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Neurology. 2007 Apr 10;68(15):1213-8.

Nocturnal blood pressure changes in patients with restless legs syndrome.

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Sleep Disorders Center, Hôpital du Sacré-Coeur, University of Montréal, Montréal, Québec, Canada.



To assess heart rate (HR) and blood pressure (BP) changes associated with periodic leg movements during sleep (PLMS) with or without EEG signs of arousal in subjects with primary restless legs syndrome (RLS).


Ten patients with RLS (4 women, aged 47.3 +/- 13.5 years) underwent one night of polysomnography along with noninvasive beat-to-beat BP monitoring. Ten PLMS with microarousals (PLMS-MA) and 10 PLMS without microarousals (PLMS-noMA) were analyzed in each subject. Systolic and diastolic BP (SBP, DBP) were measured within a 25-beat temporal window comprising 10 beats before and 15 beats after onset of each movement. PLMS-related BP changes were assessed by repeated measures one-way analysis of variance. BP changes associated with PLMS-MA and PLMS-noMA were compared by paired t-tests. Pearson correlation coefficients were used to assess the relationship between cardiovascular changes and clinical and polysomnographic variables.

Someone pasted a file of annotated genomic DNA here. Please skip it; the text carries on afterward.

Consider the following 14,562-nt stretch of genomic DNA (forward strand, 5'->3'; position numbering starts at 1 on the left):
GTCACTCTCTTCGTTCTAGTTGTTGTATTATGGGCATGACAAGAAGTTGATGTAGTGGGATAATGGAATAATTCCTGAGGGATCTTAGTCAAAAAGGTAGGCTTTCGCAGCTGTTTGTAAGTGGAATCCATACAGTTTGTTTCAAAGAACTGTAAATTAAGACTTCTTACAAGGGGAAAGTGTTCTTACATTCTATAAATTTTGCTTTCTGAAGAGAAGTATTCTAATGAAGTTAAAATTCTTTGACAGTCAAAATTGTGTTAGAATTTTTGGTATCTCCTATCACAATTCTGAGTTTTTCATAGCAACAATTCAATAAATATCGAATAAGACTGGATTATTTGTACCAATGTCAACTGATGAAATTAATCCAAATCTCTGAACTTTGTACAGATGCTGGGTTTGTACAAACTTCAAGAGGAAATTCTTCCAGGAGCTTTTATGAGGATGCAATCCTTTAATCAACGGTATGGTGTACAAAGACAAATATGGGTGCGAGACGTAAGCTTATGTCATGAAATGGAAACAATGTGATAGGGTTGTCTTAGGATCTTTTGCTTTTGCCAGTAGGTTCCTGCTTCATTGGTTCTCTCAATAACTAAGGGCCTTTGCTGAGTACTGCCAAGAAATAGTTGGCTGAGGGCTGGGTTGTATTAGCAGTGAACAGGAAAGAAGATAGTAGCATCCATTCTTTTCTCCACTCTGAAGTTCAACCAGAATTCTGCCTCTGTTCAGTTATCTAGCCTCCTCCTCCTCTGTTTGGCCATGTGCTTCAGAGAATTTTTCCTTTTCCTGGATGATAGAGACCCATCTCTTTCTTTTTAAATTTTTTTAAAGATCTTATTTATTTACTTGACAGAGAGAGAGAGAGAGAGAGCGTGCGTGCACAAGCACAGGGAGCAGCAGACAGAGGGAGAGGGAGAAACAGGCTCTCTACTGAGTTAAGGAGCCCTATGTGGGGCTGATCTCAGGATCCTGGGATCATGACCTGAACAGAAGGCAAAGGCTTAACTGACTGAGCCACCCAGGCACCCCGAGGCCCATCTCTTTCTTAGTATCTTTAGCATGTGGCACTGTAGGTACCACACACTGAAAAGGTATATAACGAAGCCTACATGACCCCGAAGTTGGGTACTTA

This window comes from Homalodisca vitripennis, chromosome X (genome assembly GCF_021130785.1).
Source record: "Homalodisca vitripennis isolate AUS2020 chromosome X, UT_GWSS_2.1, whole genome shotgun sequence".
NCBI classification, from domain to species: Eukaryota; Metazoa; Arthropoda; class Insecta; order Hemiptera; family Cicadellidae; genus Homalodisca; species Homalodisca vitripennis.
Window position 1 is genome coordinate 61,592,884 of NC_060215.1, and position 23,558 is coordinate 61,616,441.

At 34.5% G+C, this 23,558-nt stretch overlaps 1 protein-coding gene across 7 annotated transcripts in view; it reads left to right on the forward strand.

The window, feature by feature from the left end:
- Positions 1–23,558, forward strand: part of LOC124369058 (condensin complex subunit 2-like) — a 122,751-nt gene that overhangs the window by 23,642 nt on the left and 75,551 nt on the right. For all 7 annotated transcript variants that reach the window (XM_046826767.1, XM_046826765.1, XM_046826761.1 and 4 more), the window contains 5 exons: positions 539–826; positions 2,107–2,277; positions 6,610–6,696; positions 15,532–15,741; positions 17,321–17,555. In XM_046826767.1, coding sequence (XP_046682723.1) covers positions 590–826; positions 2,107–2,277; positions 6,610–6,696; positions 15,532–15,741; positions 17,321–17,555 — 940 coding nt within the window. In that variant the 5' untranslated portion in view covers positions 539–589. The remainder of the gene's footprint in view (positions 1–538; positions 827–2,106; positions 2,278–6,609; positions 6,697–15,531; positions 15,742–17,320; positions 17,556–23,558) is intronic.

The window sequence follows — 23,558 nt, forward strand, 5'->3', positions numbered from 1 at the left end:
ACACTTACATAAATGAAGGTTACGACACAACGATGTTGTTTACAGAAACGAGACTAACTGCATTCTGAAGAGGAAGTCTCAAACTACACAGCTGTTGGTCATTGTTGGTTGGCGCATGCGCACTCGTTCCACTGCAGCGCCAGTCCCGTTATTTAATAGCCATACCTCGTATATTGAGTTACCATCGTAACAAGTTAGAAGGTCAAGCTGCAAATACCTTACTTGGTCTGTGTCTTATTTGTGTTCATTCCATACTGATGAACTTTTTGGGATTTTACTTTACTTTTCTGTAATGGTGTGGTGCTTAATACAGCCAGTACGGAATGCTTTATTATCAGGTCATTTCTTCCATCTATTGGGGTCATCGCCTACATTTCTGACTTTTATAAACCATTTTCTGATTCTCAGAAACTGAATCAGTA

BP increased significantly in association with all PLMS (on average, SBP 22 mm Hg, DBP 11 mm Hg). BP changes associated with PLMS-MA were greater vs those associated with PLMS-noMA (p < 0.05). SBP and DBP changes increased with age and the duration of illness.


Periodic leg movements-related repetitive nocturnal blood pressure fluctuations could contribute to the risk of cardiovascular diseases in patients with restless legs syndrome, especially in the elderly.

[Indexed for MEDLINE]

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